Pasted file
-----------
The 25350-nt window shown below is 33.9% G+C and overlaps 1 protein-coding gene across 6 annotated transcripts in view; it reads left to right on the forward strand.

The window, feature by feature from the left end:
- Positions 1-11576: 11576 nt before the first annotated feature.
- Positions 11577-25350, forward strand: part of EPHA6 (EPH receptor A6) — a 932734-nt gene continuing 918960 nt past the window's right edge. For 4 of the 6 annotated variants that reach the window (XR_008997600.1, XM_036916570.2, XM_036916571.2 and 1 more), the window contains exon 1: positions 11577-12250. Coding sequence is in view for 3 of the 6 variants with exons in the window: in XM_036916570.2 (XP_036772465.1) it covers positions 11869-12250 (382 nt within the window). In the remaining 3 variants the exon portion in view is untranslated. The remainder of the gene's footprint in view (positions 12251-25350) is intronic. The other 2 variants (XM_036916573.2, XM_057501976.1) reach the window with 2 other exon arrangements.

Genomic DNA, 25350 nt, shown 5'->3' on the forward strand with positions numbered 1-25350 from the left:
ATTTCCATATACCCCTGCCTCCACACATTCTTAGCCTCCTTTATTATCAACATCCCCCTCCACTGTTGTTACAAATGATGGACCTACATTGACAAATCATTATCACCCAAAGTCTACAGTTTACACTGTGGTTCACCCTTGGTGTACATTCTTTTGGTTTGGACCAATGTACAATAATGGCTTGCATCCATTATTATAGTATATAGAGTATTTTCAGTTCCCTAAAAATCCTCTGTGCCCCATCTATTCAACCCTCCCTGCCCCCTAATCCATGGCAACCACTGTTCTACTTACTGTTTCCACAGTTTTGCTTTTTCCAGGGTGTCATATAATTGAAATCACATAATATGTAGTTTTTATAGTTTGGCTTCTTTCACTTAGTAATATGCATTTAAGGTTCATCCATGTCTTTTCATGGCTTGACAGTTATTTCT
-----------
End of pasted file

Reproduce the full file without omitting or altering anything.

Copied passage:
The 25350-nt window shown below is 33.9% G+C and overlaps 1 protein-coding gene across 6 annotated transcripts in view; it reads left to right on the forward strand.

The window, feature by feature from the left end:
- Positions 1-11576: 11576 nt before the first annotated feature.
- Positions 11577-25350, forward strand: part of EPHA6 (EPH receptor A6) — a 932734-nt gene continuing 918960 nt past the window's right edge. For 4 of the 6 annotated variants that reach the window (XR_008997600.1, XM_036916570.2, XM_036916571.2 and 1 more), the window contains exon 1: positions 11577-12250. Coding sequence is in view for 3 of the 6 variants with exons in the window: in XM_036916570.2 (XP_036772465.1) it covers positions 11869-12250 (382 nt within the window). In the remaining 3 variants the exon portion in view is untranslated. The remainder of the gene's footprint in view (positions 12251-25350) is intronic. The other 2 variants (XM_036916573.2, XM_057501976.1) reach the window with 2 other exon arrangements.

Genomic DNA, 25350 nt, shown 5'->3' on the forward strand with positions numbered 1-25350 from the left:
ATTTCCATATACCCCTGCCTCCACACATTCTTAGCCTCCTTTATTATCAACATCCCCCTCCACTGTTGTTACAAATGATGGACCTACATTGACAAATCATTATCACCCAAAGTCTACAGTTTACACTGTGGTTCACCCTTGGTGTACATTCTTTTGGTTTGGACCAATGTACAATAATGGCTTGCATCCATTATTATAGTATATAGAGTATTTTCAGTTCCCTAAAAATCCTCTGTGCCCCATCTATTCAACCCTCCCTGCCCCCTAATCCATGGCAACCACTGTTCTACTTACTGTTTCCACAGTTTTGCTTTTTCCAGGGTGTCATATAATTGAAATCACATAATATGTAGTTTTTATAGTTTGGCTTCTTTCACTTAGTAATATGCATTTAAGGTTCATCCATGTCTTTTCATGGCTTGACAGTTATTTCT